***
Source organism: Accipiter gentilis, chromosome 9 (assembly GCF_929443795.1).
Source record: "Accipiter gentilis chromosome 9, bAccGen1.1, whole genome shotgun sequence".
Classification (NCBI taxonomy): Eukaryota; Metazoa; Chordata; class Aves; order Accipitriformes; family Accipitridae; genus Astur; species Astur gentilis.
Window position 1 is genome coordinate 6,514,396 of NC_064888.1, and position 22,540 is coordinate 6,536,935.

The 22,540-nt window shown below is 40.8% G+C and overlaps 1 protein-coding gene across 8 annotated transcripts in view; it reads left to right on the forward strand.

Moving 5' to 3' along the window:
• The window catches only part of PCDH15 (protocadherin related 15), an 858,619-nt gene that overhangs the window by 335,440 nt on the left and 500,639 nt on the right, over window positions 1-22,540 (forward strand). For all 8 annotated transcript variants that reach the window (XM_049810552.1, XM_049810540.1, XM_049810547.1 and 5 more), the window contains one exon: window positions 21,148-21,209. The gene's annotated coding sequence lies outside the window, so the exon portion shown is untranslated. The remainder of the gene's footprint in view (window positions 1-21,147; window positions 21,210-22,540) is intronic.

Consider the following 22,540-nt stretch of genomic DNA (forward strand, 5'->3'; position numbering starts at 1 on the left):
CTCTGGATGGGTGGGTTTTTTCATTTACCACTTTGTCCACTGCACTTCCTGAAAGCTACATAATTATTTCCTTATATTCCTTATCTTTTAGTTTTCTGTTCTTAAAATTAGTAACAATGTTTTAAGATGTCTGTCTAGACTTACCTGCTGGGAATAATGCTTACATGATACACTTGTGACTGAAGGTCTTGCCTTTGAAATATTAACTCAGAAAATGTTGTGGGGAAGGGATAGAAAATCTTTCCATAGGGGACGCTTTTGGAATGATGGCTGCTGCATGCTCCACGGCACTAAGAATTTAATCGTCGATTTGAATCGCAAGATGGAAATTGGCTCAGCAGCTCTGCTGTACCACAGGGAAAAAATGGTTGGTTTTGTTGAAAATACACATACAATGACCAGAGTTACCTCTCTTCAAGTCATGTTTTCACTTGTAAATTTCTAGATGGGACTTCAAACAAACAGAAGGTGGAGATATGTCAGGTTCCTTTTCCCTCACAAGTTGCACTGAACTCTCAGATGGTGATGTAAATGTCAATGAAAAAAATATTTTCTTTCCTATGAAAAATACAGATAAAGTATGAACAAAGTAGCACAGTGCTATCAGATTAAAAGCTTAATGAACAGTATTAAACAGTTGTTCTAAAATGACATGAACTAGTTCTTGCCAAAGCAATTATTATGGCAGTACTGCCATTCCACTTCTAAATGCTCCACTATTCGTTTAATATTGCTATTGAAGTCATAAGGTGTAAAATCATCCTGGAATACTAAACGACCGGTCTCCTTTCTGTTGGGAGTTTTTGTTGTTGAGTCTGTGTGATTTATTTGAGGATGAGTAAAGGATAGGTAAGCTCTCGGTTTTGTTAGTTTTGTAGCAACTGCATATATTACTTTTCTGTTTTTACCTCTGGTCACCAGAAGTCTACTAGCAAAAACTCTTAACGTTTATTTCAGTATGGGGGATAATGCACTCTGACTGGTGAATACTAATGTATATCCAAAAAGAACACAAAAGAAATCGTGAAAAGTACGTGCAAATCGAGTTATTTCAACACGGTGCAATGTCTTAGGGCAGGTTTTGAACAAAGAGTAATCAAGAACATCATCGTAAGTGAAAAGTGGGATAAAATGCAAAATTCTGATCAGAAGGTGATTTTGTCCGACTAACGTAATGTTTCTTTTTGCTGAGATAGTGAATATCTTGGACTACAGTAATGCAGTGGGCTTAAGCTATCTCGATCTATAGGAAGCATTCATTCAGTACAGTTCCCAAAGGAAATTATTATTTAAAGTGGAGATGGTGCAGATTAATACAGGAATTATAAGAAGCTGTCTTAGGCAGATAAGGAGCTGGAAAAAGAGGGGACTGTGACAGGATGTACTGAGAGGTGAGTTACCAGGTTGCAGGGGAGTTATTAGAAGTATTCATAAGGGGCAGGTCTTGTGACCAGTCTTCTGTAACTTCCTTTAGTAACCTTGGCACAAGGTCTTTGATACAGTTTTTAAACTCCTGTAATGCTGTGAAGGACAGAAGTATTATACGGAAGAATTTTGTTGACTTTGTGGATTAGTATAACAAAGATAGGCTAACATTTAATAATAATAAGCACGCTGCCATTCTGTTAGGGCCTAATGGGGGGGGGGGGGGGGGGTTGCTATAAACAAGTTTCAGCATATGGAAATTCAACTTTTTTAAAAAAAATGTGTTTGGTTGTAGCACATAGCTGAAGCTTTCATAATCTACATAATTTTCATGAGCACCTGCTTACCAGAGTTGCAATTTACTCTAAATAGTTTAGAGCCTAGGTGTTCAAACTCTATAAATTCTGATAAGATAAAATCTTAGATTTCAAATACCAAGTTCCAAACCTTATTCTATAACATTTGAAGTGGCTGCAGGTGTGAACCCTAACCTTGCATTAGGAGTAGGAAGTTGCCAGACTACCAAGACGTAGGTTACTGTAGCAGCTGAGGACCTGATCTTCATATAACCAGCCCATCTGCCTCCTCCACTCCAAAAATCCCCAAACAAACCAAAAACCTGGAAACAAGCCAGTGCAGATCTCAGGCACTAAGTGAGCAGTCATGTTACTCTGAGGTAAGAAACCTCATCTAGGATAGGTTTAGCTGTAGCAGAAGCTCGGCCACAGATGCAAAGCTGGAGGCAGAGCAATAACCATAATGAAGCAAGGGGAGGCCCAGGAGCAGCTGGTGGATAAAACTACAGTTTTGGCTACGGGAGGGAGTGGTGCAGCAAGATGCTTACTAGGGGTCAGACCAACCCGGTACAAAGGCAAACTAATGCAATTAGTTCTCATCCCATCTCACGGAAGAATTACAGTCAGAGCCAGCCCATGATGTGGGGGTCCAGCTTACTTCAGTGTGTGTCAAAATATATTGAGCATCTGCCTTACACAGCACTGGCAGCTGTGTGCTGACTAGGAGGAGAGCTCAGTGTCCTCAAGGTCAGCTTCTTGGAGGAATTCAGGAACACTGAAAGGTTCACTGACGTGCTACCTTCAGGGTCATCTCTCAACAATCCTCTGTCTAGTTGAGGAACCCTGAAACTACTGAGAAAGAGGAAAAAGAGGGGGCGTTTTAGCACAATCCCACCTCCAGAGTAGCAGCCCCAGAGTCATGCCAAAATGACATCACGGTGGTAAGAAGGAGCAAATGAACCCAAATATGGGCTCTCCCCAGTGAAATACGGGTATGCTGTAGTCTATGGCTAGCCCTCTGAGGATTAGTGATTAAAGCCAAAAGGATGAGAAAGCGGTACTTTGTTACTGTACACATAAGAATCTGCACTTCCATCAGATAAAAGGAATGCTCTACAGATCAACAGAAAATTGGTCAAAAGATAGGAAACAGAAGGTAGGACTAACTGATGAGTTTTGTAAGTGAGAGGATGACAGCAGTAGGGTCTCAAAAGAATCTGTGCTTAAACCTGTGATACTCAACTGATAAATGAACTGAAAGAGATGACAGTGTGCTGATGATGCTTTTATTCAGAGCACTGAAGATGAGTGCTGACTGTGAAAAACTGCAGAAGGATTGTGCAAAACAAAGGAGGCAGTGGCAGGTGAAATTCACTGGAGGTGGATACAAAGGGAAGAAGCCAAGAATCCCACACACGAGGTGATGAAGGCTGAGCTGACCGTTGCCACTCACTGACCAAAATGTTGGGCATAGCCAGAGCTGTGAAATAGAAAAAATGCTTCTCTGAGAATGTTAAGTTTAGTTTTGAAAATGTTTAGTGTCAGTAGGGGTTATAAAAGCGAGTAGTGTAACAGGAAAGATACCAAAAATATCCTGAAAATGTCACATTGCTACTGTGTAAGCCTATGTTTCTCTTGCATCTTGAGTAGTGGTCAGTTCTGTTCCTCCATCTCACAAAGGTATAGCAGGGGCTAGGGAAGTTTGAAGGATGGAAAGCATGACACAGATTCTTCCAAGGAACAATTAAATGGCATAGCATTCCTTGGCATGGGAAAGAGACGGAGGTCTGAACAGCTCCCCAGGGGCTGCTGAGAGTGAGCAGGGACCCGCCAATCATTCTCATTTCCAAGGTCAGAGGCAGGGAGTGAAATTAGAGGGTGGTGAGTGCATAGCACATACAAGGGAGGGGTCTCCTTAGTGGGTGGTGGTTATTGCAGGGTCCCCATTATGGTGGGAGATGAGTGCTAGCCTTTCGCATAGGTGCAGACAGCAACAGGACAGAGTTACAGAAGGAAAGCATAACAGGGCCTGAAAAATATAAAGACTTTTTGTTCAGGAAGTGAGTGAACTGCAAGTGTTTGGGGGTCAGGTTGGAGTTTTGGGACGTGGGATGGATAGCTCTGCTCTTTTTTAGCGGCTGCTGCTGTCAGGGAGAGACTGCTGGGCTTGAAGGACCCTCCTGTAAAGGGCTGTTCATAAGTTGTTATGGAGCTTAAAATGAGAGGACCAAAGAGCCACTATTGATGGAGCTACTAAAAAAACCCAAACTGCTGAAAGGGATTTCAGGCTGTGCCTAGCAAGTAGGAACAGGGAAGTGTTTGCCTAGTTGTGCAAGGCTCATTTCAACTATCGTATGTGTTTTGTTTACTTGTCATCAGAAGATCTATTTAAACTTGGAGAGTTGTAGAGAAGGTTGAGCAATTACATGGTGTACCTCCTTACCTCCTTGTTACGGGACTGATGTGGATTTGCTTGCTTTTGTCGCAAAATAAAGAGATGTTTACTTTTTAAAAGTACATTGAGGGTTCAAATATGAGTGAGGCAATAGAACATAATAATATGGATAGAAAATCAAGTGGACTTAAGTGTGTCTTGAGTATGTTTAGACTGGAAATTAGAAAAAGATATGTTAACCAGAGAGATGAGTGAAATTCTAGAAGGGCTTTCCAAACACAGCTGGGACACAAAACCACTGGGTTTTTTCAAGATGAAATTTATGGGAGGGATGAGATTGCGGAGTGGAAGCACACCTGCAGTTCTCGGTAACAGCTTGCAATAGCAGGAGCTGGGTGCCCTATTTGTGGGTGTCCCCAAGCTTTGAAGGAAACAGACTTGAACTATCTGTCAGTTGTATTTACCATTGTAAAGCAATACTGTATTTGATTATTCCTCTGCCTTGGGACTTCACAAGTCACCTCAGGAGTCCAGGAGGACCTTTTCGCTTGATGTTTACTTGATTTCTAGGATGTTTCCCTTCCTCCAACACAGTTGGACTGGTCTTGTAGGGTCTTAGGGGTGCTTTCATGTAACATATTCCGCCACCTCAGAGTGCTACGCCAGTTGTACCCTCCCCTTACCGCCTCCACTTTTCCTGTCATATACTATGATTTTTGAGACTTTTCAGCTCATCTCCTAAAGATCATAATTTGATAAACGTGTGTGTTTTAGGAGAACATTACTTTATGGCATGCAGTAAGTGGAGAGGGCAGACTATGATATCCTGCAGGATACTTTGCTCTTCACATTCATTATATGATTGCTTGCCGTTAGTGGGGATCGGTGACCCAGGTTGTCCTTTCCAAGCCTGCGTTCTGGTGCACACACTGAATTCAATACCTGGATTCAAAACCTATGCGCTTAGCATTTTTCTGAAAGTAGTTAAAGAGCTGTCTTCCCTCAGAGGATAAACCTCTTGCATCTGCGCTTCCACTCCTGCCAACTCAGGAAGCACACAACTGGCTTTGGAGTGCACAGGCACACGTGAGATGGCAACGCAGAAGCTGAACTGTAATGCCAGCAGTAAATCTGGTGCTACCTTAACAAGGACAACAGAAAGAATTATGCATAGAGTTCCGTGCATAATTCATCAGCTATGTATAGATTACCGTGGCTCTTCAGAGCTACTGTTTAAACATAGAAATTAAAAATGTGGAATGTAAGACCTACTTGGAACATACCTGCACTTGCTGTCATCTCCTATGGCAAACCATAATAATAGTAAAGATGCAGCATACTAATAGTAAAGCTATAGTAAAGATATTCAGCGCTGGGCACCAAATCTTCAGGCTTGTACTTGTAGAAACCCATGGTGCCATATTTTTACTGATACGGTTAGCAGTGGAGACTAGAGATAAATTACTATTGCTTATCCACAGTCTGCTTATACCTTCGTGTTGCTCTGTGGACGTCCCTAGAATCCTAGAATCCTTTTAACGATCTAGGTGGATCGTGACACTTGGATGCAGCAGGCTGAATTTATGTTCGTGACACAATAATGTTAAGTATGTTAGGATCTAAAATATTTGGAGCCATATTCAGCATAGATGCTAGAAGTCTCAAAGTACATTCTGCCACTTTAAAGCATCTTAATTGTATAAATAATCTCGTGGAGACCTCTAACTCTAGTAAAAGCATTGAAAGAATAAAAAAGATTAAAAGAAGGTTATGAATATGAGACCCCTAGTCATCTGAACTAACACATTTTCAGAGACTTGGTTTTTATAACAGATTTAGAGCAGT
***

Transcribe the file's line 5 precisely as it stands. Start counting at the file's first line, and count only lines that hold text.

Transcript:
The 22,540-nt window shown below is 40.8% G+C and overlaps 1 protein-coding gene across 8 annotated transcripts in view; it reads left to right on the forward strand.